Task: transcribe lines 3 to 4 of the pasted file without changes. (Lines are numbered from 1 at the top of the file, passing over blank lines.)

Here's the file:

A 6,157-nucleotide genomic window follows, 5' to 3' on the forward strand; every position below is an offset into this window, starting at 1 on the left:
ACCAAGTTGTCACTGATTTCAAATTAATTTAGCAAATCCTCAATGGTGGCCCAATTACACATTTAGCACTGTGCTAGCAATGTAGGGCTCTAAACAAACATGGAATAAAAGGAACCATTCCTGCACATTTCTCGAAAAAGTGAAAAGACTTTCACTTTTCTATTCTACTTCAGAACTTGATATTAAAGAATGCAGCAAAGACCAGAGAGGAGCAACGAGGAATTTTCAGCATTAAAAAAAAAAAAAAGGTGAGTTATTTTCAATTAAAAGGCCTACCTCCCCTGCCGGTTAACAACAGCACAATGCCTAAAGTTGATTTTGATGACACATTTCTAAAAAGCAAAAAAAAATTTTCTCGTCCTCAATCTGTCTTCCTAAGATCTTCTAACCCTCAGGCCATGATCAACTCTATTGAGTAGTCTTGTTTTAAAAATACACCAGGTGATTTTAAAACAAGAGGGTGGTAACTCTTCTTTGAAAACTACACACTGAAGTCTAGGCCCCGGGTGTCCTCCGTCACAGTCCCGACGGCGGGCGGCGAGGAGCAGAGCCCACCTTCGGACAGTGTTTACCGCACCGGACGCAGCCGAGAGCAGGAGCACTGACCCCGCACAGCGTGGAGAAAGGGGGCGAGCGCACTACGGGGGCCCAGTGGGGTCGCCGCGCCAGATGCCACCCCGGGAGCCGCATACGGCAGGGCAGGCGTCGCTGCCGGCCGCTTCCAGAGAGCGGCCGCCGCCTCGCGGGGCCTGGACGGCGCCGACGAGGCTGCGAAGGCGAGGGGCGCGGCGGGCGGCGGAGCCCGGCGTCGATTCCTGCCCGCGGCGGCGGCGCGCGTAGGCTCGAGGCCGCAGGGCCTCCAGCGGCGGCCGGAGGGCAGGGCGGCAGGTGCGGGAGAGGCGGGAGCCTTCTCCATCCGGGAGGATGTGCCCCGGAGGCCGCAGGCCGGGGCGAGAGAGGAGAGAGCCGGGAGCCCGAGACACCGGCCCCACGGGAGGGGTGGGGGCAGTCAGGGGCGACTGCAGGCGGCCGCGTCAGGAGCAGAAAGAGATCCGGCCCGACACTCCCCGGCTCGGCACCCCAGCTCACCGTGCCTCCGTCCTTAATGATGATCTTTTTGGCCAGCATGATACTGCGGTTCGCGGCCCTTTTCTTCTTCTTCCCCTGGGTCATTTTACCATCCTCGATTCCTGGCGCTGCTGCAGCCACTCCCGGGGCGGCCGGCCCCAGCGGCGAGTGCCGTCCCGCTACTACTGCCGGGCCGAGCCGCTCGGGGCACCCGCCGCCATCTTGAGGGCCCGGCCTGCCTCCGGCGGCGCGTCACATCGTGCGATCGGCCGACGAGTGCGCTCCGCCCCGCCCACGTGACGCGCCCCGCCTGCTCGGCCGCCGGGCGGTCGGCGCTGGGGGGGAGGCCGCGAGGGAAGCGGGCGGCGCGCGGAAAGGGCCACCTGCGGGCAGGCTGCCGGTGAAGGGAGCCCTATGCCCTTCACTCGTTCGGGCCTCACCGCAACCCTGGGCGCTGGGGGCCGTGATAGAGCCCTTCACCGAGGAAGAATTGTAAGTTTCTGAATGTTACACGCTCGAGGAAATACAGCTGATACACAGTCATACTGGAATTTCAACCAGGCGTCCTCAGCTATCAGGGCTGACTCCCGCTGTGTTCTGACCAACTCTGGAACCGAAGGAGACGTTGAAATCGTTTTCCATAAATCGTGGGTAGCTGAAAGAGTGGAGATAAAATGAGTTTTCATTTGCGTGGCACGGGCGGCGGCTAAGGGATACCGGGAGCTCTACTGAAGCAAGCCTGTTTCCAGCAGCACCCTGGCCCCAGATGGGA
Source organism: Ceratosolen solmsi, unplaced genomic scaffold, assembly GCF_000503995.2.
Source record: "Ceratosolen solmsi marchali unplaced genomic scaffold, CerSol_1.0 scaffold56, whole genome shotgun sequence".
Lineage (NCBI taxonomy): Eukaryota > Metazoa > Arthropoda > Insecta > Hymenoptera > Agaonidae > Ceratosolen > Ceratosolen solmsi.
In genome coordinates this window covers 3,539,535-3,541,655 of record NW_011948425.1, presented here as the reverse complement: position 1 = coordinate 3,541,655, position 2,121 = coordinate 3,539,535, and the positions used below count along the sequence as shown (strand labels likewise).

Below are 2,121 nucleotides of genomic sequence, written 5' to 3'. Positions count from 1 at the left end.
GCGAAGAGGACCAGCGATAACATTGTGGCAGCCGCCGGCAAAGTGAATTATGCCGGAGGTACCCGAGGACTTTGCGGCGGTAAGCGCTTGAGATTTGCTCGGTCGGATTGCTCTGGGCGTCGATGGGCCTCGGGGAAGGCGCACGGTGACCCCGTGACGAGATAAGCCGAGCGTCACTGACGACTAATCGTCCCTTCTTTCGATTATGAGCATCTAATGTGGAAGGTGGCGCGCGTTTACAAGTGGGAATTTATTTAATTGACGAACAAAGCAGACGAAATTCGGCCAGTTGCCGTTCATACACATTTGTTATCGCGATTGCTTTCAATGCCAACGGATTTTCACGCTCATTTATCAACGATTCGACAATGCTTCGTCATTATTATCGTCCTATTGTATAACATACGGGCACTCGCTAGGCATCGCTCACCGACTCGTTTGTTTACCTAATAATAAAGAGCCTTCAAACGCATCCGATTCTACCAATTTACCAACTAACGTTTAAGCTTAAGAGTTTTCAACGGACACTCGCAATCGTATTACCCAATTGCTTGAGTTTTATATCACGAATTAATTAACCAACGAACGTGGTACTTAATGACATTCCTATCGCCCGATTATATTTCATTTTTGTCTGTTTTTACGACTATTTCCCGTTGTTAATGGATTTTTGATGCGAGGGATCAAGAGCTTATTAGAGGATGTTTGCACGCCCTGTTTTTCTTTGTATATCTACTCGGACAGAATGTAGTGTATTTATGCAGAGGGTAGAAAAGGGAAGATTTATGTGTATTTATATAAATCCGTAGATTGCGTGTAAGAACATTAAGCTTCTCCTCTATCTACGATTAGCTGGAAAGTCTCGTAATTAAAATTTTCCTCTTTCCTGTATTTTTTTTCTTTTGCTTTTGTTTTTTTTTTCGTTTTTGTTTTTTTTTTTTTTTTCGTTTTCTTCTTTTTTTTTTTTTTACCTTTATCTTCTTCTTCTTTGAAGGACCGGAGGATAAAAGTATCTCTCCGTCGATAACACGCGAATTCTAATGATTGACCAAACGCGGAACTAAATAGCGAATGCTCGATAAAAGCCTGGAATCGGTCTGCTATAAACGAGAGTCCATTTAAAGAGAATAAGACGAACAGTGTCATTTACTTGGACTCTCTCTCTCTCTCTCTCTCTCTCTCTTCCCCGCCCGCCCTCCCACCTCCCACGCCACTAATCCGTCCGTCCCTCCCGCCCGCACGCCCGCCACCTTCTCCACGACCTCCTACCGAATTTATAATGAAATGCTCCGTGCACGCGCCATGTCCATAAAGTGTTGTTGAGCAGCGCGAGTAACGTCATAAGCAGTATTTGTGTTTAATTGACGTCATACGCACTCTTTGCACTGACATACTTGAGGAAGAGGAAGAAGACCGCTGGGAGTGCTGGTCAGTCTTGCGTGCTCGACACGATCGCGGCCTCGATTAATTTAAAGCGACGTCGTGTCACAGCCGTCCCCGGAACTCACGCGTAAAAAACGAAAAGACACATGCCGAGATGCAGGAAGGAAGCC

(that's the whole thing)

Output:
Source organism: Ceratosolen solmsi, unplaced genomic scaffold, assembly GCF_000503995.2.
Source record: "Ceratosolen solmsi marchali unplaced genomic scaffold, CerSol_1.0 scaffold56, whole genome shotgun sequence".